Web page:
Typically, children and older people are most at risk for influenza. The best way to protect babies who are too young to be vaccinated is to make sure people around them are vaccinated.

Occasionally, a flu virus will circulate that disproportionately affects young and middle-age adults.

The FDA also urges health care organizations to ensure that influenza vaccination programs are available for health care professionals to help decrease the likelihood of contracting influenza and inadvertently infecting others.

You also can reduce the spread of the flu and its effects by taking such practical measures as washing your hands, covering coughs and sneezes, and staying home when you’re sick.

Although vaccines can help prevent the flu, antiviral drugs are an important tool that can help to treat it. There are several FDA-approved antiviral drug products recommended by the CDC for use against circulating influenza viruses. These drugs work best if started soon after the onset of symptoms (within 48 hours).

Identifying Flu Virus Strains

Each February, before that year’s flu season ends, the FDA, the World Health Organization (WHO), the CDC, and other public health experts collaborate on collecting and reviewing data from around the world to identify the flu viruses likely to cause the most illnesses during the next flu season.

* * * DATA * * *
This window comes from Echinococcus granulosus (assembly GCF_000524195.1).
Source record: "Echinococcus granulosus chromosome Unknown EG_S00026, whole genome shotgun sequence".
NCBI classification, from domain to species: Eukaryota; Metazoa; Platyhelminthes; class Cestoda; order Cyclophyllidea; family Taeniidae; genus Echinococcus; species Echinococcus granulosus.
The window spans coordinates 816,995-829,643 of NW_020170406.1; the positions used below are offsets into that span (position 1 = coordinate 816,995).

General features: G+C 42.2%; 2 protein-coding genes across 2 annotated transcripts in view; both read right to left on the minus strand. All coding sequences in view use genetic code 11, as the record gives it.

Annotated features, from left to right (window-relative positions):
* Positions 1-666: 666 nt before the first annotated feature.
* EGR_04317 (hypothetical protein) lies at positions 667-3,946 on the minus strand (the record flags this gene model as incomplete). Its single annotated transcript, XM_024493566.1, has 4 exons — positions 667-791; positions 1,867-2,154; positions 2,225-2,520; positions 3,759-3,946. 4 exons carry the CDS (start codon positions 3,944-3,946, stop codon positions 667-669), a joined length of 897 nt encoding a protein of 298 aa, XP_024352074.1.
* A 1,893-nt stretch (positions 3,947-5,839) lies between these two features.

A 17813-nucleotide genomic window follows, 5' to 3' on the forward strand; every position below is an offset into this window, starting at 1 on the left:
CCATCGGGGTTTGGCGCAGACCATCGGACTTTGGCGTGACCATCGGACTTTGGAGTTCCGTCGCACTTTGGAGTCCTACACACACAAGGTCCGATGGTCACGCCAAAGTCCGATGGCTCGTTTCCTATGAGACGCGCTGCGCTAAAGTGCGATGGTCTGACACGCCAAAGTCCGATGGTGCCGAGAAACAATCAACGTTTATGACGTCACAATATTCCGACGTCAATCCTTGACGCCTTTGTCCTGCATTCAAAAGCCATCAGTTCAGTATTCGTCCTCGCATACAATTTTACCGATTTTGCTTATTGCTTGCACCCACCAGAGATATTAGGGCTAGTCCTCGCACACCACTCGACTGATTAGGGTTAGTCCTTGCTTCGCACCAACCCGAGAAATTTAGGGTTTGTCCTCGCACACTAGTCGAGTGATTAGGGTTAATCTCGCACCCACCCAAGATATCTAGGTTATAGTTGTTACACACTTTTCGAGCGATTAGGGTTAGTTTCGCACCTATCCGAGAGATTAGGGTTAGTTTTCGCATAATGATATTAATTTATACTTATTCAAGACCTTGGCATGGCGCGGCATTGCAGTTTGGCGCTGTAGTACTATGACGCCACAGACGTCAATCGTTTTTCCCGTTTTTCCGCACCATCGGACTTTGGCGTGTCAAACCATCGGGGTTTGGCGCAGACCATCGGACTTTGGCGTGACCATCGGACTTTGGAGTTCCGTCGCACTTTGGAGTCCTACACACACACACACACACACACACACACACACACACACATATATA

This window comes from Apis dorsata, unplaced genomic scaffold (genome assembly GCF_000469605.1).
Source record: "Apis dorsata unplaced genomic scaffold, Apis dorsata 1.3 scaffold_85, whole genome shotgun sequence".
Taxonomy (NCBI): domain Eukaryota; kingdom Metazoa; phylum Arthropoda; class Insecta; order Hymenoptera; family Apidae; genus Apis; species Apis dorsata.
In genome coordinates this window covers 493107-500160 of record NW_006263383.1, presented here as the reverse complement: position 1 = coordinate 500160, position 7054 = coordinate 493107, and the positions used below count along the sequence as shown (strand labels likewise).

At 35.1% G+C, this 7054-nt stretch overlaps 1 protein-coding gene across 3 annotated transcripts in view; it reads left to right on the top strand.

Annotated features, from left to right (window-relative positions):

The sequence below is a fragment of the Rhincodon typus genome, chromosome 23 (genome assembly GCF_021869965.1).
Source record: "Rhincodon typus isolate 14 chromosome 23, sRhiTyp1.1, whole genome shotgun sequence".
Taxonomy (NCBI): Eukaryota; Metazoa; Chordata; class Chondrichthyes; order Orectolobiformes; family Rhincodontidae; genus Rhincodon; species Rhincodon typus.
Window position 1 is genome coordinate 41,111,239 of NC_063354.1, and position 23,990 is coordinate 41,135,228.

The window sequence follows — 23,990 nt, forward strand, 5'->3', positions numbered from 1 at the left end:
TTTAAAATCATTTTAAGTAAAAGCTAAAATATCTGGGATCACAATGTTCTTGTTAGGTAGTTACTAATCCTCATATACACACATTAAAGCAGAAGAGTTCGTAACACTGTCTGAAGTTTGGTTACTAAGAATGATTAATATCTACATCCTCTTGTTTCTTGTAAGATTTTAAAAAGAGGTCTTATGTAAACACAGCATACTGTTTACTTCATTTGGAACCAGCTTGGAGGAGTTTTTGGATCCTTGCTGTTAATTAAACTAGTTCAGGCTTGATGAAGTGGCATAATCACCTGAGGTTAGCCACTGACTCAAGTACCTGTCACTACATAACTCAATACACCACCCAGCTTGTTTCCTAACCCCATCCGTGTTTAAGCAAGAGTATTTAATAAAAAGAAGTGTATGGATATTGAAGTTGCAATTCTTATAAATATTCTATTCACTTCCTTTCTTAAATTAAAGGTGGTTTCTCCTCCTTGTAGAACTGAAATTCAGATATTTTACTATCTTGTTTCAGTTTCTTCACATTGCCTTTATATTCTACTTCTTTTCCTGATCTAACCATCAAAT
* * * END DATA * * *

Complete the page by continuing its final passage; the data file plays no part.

Following that, the FDA convenes its advisory committee to discuss the WHO recommendations. The committee also reviews data about which flu viruses have caused illnesses in the past year, how the viruses are changing, and disease trends for the United States. Based on that information, the agency selects the virus strains for FDA-licensed manufacturers to include in their vaccines for use in the United States.

The closer the match between the influenza virus strains chosen for the vaccine and the circulating strains causing disease during flu season, the better the protection that the flu vaccine provides. In some years, the vaccine and viruses may not be an exact match. Still, it does not mean the vaccine is not benefiting people. We know from past influenza studies that the vaccine can still provide enough protection to make symptoms milder or prevent flu-related complications.

The Flu Vaccine Is Safe

To ensure the flu vaccine is safe, effective, and of high quality, the FDA provides manufacturers with the seed viruses used to make and test the vaccine, ensuring it meets standards of identity and potency. The FDA also inspects manufacturing facilities regularly and evaluates each manufacturer’s vaccine annually for approval purposes.

The FDA’s oversight doesn’t end there. After manufacturers have distributed their vaccines for use by the public, the FDA works with CDC scientists to routinely evaluate reports to the Vaccine Adverse Event Reporting System (VAERS)of health problems that may be associated with a vaccine.

Additional methods are in place to monitor vaccine safety. The FDA conducts influenza and other vaccine surveillance within the Sentinel Post Licensure Rapid Immunization Safety Monitoring (PRISM)system.

And the CDC maintains the Vaccine Safety Datalink (VSD), which provides nearly real-time monitoring of people who are vaccinated, in collaboration with nine integrated health care organizations.